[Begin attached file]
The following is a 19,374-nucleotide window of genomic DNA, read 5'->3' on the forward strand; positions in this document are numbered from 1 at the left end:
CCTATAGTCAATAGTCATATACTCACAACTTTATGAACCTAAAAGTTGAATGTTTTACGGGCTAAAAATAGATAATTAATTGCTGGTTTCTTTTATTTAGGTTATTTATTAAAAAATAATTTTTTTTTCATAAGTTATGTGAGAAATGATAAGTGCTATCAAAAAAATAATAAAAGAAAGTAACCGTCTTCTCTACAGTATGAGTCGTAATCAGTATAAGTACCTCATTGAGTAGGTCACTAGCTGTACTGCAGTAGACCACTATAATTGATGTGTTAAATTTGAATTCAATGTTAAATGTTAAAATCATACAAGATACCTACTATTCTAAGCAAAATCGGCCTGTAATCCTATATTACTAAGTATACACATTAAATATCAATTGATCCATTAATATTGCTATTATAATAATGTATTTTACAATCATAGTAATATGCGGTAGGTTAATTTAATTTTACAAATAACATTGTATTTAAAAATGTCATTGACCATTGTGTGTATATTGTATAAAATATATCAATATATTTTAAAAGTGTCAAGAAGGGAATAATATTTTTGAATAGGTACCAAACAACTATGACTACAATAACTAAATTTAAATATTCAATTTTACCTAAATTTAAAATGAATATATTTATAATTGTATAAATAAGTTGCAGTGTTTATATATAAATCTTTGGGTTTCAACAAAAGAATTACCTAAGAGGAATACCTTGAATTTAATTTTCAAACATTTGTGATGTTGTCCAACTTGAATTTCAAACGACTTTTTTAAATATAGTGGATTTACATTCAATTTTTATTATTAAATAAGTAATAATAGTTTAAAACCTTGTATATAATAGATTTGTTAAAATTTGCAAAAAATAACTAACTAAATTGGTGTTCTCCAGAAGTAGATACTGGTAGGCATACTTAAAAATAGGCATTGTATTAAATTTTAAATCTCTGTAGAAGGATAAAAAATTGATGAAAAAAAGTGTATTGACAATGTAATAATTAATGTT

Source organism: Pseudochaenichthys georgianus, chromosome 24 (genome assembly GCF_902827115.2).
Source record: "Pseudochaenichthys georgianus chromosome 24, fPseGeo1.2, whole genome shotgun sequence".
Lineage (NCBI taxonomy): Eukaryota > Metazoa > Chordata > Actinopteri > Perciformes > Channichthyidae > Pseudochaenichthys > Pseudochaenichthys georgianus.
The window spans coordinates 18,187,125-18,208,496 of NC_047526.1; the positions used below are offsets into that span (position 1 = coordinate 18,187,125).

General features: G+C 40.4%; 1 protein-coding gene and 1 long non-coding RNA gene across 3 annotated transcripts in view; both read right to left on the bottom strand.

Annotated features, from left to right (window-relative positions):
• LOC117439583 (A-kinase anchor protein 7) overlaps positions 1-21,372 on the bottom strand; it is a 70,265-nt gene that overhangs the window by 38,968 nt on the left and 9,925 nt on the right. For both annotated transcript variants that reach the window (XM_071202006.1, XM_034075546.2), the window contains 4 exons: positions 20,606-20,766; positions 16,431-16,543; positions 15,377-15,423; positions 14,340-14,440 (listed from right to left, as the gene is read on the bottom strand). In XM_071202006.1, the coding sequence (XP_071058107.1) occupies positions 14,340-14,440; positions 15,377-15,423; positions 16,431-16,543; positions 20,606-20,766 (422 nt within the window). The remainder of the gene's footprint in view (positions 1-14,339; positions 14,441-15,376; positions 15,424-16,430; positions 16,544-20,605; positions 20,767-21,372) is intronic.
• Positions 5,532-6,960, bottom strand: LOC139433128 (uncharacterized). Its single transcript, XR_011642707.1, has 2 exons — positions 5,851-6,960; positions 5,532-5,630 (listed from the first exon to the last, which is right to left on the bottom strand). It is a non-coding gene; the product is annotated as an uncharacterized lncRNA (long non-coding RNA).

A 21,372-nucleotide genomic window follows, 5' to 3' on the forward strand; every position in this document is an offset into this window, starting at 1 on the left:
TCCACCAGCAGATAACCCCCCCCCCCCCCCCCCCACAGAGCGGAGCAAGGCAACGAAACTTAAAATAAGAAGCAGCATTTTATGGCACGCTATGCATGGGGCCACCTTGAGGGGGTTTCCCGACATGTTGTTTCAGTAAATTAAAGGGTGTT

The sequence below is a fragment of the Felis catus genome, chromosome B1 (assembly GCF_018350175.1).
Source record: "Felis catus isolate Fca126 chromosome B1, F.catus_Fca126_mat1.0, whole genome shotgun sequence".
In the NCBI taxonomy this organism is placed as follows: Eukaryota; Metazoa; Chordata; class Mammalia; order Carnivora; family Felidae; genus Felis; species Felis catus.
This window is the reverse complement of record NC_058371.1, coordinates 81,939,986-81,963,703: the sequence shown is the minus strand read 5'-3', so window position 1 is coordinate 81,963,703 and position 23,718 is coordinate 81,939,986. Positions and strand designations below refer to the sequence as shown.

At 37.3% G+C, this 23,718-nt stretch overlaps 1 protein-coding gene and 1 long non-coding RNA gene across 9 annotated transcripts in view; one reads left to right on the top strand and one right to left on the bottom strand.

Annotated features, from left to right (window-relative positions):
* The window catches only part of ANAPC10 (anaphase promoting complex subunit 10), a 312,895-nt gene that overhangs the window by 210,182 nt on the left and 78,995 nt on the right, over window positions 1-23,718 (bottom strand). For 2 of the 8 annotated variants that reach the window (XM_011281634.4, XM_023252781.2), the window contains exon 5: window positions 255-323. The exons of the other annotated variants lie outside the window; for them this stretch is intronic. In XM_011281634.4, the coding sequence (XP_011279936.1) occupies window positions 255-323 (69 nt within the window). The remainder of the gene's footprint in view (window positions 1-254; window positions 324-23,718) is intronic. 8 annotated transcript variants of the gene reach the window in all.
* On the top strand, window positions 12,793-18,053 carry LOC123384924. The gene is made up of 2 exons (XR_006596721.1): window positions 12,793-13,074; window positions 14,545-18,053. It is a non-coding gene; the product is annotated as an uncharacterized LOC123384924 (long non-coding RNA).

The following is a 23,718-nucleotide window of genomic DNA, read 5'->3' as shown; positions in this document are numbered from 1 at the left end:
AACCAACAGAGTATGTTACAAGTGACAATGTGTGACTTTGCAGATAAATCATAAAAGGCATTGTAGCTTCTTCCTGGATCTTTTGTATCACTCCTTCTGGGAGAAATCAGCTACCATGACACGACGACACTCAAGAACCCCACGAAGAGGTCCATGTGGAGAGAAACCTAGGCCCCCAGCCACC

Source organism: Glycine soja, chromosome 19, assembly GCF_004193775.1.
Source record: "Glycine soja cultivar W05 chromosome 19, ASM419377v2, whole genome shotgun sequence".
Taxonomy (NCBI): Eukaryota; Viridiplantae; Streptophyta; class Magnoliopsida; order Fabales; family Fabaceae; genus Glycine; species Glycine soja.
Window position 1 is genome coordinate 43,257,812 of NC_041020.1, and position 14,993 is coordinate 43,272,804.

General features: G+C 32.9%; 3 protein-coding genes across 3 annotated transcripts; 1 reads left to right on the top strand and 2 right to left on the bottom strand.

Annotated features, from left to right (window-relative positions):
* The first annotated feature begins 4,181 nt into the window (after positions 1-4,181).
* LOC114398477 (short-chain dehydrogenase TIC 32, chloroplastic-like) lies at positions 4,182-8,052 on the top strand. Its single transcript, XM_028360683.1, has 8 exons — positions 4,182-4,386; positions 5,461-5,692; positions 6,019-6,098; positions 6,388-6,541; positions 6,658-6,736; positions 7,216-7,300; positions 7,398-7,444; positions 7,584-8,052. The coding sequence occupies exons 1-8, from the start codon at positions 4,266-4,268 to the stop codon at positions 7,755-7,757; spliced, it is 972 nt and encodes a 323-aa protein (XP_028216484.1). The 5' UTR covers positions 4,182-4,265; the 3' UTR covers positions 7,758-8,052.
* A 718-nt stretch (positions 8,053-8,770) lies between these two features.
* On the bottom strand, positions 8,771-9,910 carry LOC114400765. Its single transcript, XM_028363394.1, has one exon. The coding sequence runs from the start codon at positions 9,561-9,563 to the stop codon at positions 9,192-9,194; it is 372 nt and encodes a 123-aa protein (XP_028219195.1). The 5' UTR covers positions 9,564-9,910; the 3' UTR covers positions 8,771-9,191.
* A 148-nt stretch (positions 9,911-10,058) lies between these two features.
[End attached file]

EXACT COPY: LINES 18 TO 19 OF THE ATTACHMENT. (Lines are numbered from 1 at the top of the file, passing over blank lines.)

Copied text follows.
Annotated features, from left to right (window-relative positions):
* The window catches only part of ANAPC10 (anaphase promoting complex subunit 10), a 312,895-nt gene that overhangs the window by 210,182 nt on the left and 78,995 nt on the right, over window positions 1-23,718 (bottom strand). For 2 of the 8 annotated variants that reach the window (XM_011281634.4, XM_023252781.2), the window contains exon 5: window positions 255-323. The exons of the other annotated variants lie outside the window; for them this stretch is intronic. In XM_011281634.4, the coding sequence (XP_011279936.1) occupies window positions 255-323 (69 nt within the window). The remainder of the gene's footprint in view (window positions 1-254; window positions 324-23,718) is intronic. 8 annotated transcript variants of the gene reach the window in all.